With the same printing conditions and one single deposition of 5 mol% HfO2-YBCO ink, films with a thickness of 150 nm after a full thermal process were achieved, as confirmed using a cross-sectional SEM (Figure S3B), which yielded an inductively measured Jc (77 K, sf) of 5.12 MA cm−2 and a corresponding Ic of 76 A (cm-width)−1. Here, a HfO2-YBCO nanocomposite film with a similar thickness of 450 nm, as described for the pristine YBCO film, was obtained after only three ink-jet deposition runs with a thickness of 480 ± 20 nm after a full thermal process, as confirmed in the cross-sectional SEM image shown in Figure 5A. Furthermore, this image shows a dense film with a dispersion of BaHfO3 particles (bright spots) throughout the film. In the XRD θ–2θ pattern of the 5 mol% HfO2-YBCO nanocomposite film (Figure 5B), two strong reflections of YBCO (004) and (005) and a weaker reflection of Y2O3 (004) were visible. The addition of preformed HfO2 nanocrystals resulted in self-field Jc values of 3.1 MA cm−2 and Ic values of 149 A at 77 K for the 480 nm YBCO nanocomposite film with three deposition runs. This enhancement of the self-field Jc for YBCO nanocomposite was likely due to the contracted Cu–O bonds, resulting in the increase of the pair-breaking energy [49]. The high-resolution TEM image of a HfO2-YBCO nanocomposite film (Figure 5C) shows BaHfO3 particles (indexed using the fast Fourier transform pattern, Figure S6) embedded in the YBCO matrix with mean diameters of 10.4 ± 3.9 nm. This means that HfO2 nanocrystals reacted with the Ba2+ ions, leading to the formation of BaHfO3 particles in the YBCO matrix. Nevertheless, our previous work [39] demonstrated that the reactivity of preformed ZrO2 nanocrystals results in a delay rather than in a degradation of the YBCO nucleation and growth. This growth delay can be circumvented via the introduction of an intermediate dwelling step, yielding an increase of Jc [39]. However, Pop et al. [34] has recently printed a low-fluorine-based YBCO precursor solution with additives on a LaAlO3 substrate with a final thickness of 0.6–1.2 µm via a single deposition, yielding a fairly good Jc value of 2.0–2.7 MA·cm−2 and an Ic value of 240 A at 77 K (Table 2). This work of Pop et al. shows that strict optimization of the nucleation and growth of thick YBCO nanocomposite films should be investigated for this HfO2-YBCO nanocomposite approach for power applications.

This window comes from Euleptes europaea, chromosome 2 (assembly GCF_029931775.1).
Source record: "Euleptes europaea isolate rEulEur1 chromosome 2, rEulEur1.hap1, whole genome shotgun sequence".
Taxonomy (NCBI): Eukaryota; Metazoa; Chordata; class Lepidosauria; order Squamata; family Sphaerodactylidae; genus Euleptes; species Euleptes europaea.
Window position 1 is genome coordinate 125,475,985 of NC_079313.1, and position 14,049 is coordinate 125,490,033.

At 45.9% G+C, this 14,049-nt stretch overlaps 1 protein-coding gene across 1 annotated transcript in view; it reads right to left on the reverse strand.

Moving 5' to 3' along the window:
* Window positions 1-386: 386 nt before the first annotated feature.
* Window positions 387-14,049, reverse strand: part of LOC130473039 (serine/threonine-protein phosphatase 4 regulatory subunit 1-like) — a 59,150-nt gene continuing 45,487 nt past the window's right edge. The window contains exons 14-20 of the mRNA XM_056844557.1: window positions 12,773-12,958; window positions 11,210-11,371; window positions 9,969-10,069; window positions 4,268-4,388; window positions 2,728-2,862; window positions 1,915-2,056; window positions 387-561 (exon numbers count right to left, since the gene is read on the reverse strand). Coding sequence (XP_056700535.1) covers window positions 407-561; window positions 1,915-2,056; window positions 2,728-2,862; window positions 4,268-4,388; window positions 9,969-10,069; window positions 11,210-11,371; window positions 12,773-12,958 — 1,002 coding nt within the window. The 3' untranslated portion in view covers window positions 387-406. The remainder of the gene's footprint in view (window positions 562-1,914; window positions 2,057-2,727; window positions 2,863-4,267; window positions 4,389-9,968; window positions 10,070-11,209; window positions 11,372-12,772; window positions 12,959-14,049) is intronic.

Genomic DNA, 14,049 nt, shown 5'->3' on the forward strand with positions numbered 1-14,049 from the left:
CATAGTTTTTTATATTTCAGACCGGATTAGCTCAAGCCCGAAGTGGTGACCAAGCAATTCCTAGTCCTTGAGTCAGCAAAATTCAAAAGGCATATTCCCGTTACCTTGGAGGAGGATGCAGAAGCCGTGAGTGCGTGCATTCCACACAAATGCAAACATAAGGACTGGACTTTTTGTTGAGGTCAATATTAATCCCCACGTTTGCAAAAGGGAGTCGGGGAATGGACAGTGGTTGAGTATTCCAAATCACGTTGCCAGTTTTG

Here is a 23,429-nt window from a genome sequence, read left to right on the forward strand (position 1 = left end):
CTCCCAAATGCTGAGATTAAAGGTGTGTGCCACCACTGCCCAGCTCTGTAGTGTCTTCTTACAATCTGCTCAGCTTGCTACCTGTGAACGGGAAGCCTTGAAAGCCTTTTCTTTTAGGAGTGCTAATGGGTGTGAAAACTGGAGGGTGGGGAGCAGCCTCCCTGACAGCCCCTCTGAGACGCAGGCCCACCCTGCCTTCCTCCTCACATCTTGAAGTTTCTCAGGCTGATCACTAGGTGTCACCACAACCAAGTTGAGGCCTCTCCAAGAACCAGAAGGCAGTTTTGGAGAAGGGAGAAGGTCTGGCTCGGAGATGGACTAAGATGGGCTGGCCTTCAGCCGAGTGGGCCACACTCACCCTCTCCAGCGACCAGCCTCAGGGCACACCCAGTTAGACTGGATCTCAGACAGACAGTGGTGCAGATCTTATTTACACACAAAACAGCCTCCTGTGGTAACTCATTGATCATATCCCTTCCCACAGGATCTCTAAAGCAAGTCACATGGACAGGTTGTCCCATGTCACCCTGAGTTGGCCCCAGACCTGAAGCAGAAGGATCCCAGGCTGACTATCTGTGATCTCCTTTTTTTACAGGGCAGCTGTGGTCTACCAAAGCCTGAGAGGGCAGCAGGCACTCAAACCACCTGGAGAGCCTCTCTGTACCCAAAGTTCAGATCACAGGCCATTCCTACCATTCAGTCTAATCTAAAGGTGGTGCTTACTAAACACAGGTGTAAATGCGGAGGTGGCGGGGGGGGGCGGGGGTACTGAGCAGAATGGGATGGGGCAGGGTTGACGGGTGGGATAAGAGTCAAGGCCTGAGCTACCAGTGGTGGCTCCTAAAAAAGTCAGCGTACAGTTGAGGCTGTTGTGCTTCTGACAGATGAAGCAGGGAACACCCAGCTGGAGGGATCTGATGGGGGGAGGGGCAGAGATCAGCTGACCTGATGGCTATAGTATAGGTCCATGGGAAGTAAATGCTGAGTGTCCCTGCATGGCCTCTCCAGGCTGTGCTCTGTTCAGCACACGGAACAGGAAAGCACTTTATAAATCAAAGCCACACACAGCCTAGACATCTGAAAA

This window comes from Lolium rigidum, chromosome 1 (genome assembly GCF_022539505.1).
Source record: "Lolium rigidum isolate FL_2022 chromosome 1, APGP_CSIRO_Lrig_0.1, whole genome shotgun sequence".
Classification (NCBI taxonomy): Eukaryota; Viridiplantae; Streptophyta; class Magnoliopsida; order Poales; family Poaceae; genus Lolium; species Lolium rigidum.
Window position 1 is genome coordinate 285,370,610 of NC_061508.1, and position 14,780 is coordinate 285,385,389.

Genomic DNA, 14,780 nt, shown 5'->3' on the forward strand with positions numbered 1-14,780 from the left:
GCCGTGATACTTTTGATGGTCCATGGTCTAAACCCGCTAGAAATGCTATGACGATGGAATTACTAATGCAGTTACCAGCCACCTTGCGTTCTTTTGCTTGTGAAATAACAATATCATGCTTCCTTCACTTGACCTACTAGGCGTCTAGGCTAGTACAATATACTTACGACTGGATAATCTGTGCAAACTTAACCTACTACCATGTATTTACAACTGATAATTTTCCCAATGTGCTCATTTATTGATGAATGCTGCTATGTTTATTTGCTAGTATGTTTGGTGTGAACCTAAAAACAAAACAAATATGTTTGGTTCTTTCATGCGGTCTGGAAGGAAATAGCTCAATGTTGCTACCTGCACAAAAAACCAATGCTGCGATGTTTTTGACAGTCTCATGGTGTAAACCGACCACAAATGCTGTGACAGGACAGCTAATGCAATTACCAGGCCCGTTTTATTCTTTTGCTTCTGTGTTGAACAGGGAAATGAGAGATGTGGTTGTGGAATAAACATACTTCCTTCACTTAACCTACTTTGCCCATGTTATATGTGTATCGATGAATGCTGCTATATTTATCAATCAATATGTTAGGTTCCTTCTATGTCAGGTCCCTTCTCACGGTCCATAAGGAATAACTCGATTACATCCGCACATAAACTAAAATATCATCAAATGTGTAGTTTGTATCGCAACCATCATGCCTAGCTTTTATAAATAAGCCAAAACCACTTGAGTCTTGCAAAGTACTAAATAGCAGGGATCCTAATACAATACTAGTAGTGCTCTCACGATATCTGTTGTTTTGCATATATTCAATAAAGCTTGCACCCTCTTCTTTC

3.4. Transport Measurements of Pristine and HfO2-YBCO Films